Behind the Scenes of SIGGRAPH Real-Time Live! 2019
You’re on stage demoing experimental technology live in front of 2,500 people. You have 6 minutes to prove that what you’re showcasing is the best, and you’re up against industry titans. Despite all the preparation, things could unravel at any moment—there are several devices in your demo, and you’re relying on myriad audio and video feeds, cameras, and microphones all broadcasting in real time—
And yet… this is surprisingly fun.
I’ve presented on a lot of different stages; SIGGRAPH Real-Time Live! is like none other. SIGGRAPH unveils the latest developments in visual tech, academic advancements in the field of computer graphics, along with eye-catching digital art. The intention of Real-Time Live! (RTL) is to give 10 finalists the opportunity to demo [often experimental] technology developed for video games, movies, VR, AR, and other formats.
Because so much can go wrong, the organizers demand multiple days of mandatory rehearsals. Examples of things I saw go wrong in my limited RTL experience:
- In the middle of a rehearsal, a demo’s game engine all of a sudden started rebuilding simulation caches for 4 minutes. Again, you have 6 minutes to demo.
- Multiple software crashes. It’s always fun to watch people scramble to fix code and recompile between rehearsals.
- I’m not off the hook: when Level Ex was on stage in 2018 demoing VR, we attached sensors to the stage framing. Bad idea. With lots of people walking on the stage (camerapeople, speakers, demo crew) during the live event, the stage wobbled a lot, which caused the sensors to lose tracking in the middle of the demo.
In 2018, we earned third place as an audience favorite during RTL, so I was excited to see what would happen when we were selected to present again. Level Ex’s 2019 demo focused on ray marching.
What was unique about our demo was that we traced not just visible light rays, but x-rays and ultrasonic sound waves—all on mobile GPUs. Our demo was the only mobile one. We showcased fluoroscopy and Intravascular Ultrasound from our cardiology game, Cardio Ex, and viscous mucus from our pulmonology game, Pulm Ex, live, without a glitch.
I also really wanted to talk about how Level Ex would soon be working with NASA and TRISH on space health scenarios, but the announcement hadn’t gone live yet, so all I could do was tease it. Sigh.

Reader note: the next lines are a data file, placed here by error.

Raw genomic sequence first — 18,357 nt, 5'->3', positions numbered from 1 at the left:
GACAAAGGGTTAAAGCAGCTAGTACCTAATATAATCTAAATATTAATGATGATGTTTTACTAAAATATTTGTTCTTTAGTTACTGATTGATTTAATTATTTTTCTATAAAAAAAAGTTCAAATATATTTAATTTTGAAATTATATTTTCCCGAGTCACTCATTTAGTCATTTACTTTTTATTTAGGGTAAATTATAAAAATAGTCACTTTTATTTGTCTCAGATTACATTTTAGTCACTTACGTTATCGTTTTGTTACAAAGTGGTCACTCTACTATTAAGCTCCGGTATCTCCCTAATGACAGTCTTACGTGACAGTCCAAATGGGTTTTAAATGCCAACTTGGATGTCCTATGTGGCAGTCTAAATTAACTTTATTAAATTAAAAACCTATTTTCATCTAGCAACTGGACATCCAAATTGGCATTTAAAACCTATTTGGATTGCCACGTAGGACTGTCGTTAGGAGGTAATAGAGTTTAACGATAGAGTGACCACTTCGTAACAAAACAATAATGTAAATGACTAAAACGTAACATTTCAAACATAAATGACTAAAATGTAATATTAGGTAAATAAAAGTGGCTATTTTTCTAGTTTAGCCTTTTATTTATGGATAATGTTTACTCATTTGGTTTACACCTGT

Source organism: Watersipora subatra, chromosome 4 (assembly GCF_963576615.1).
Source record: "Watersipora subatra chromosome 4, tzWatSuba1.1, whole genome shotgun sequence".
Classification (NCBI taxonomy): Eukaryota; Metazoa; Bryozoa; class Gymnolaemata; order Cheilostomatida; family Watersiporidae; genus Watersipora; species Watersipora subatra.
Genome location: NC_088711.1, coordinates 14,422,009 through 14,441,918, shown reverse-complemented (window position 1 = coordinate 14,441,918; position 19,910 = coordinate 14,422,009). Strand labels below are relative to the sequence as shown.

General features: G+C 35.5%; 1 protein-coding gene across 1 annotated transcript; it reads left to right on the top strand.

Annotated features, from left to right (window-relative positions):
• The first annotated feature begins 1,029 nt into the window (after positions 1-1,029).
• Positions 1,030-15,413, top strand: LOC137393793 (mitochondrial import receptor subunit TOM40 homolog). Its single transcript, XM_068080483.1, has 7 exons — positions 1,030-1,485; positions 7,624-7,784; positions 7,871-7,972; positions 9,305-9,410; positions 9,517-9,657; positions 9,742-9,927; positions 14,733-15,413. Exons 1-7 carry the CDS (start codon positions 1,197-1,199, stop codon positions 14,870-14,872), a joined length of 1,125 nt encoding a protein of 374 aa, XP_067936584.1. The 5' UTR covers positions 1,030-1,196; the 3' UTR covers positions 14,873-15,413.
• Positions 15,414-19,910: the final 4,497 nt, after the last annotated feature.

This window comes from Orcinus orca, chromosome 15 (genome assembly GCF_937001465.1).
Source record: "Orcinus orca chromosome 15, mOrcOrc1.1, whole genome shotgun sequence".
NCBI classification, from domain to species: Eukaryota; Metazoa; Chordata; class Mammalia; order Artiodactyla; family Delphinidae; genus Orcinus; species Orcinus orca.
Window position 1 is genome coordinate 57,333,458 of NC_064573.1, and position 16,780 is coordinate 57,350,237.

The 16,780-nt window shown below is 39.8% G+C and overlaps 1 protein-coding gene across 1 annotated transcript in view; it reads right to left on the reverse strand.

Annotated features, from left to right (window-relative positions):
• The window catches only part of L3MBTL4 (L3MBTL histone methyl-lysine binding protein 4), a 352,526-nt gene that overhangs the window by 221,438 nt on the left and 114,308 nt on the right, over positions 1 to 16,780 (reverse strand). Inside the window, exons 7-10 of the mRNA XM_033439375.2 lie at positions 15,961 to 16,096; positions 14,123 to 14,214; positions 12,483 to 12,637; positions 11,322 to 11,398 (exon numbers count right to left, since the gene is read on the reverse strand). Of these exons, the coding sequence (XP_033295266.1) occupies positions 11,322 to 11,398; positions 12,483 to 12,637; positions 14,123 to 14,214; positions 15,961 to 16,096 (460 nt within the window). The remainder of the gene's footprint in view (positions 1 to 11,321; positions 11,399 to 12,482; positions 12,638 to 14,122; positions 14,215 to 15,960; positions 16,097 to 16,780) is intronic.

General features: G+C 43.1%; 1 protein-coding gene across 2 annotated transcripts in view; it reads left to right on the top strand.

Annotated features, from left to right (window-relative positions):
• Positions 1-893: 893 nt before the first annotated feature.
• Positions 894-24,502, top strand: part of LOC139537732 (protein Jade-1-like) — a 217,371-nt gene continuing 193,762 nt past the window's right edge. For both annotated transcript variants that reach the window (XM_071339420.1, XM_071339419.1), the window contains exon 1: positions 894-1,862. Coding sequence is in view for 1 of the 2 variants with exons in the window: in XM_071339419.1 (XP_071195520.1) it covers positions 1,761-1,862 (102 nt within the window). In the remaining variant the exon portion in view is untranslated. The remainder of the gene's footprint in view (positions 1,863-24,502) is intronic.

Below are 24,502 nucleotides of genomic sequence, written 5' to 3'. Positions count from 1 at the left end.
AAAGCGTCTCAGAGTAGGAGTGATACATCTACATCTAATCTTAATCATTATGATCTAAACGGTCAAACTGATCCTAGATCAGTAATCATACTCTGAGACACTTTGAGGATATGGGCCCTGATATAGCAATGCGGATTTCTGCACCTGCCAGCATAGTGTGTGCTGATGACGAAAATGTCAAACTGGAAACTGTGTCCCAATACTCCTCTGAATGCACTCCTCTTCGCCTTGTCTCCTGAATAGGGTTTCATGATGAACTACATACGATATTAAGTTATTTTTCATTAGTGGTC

Each year, the competition intensifies with higher and higher profile participants and better demos. This year’s lineup included Epic, Unity, and Digital Domain. Digital Domain? I’ve been blown away by their special effects work since I was a kid. It was an honor to share the stage with these teams.
While watching the votes tally for Which demo was your favorite?, I was humbled: we came in SECOND place! This was a feat; some teams are at a substantial advantage when their (large) companies have dozens or even hundreds of attendees already attending SIGGRAPH. (You can tell because they put their votes in for their home teams before the demos are even over.) After the event, when we walked around the bars surrounding the convention center, audience members literally called us “heroes.” I was bummed to have to fly back on a red-eye that night.
I also continued my annual tradition of bringing one of my daughters to SIGGRAPH. Jojo joined me (age 4) this year. During the RTL rehearsals, she was fascinated by what was “pretend” versus what was “real” in the Unity raytraced car demo and the Digital Domain demo.
Kudos to the RTL planning team. This has become the highlight event of SIGGRAPH—one of the most well attended events that continues to grow, with teams on all sorts of crazy VR hardware, mobile, and cameras live streaming, and it all works seamlessly.
See you all in 2020.